Monday: 1 US Soldier, 5 Iraqis Killed; 26 Iraqis Wounded

Updated at 8:25 p.m. EDT, Sept. 1, 2008

Prime Minister Nouri al-Maliki called for peace as Sunni Muslims began their observance of Ramadan. The holy month begins tomorrow for Shi’ites. In Anbar province, the U.S. military formally handed over security to Iraqi forces. Overall, five Iraqis were killed at least 26 others were wounded in attacks. The DoD reported that a U.S. soldier died last Tuesday when his vehicle struck a roadside bomb in Sadr City.

A roadside bomb wounded ten people in Tuz Khormato. A separate bomb wounded a lieutenant colonel.

A bomb hidden in a water pump killed three farmers in Othmaniyah.

A roadside bomb targeting Kirkuk police killed a child instead and wounded two others.

In Baghdad, a car bomb wounded three people in Karrada. One dumped body was found. Also, Iraqi forces detained 15 suspects.

In Mosul, three policemen were wounded in a roadside bomb attack last night. A roadside bomb targeting a U.S. patrol wounded three civilians instead.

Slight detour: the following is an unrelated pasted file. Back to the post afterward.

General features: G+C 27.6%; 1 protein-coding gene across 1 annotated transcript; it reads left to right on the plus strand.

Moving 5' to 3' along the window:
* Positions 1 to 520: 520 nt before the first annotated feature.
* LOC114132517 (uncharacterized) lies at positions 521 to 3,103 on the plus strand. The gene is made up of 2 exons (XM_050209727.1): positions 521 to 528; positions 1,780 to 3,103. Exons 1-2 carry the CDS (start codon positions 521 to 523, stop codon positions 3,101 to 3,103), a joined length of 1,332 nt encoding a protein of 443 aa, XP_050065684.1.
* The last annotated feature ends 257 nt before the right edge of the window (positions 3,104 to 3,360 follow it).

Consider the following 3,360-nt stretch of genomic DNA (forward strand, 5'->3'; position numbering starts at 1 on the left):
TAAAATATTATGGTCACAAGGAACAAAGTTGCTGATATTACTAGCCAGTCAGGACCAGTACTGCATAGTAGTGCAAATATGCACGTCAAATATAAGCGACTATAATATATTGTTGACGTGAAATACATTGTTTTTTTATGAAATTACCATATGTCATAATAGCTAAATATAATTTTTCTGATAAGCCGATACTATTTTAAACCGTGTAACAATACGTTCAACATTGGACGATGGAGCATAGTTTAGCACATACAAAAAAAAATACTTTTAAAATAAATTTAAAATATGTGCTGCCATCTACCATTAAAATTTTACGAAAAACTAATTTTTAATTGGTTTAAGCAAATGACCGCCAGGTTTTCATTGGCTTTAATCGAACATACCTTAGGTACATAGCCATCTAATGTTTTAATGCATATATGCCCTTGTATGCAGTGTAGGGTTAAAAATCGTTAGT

A roadside bomb wounded three people, including the Wajihiya district chief.

A leader of an Awakening Council in Tarmiyah was seriously wounded during a roadside bombing.

The chief of the support & national reconciliation council was detained in Khanaqin as part of a security operation. Meanwhile the Kurdistan Coalition sent a delegation to discuss the security crisis with local residents.

Four people were arrested in connection with yesterday’s attack on a police officer in Kut.

U.S. forces detained 14 suspects across northern and central Iraq.

Fifteen of the governor of Missan province’s guard were released from custody. Nineteen had been arrested. Four remain in detention.

The opinion of Iraqi politicians on the handover of Ashraf City yesterday is divided. Some fear that placing the fate of the Iranian refugees who live there in the hands of the Iraqi army will have negative consequences. Others lauded the event.


Compiled by Margaret Griffis

Author: Margaret Griffis

Margaret Griffis is a journalist from Miami Beach, Florida and has been covering Iraqi casualties for since 2006.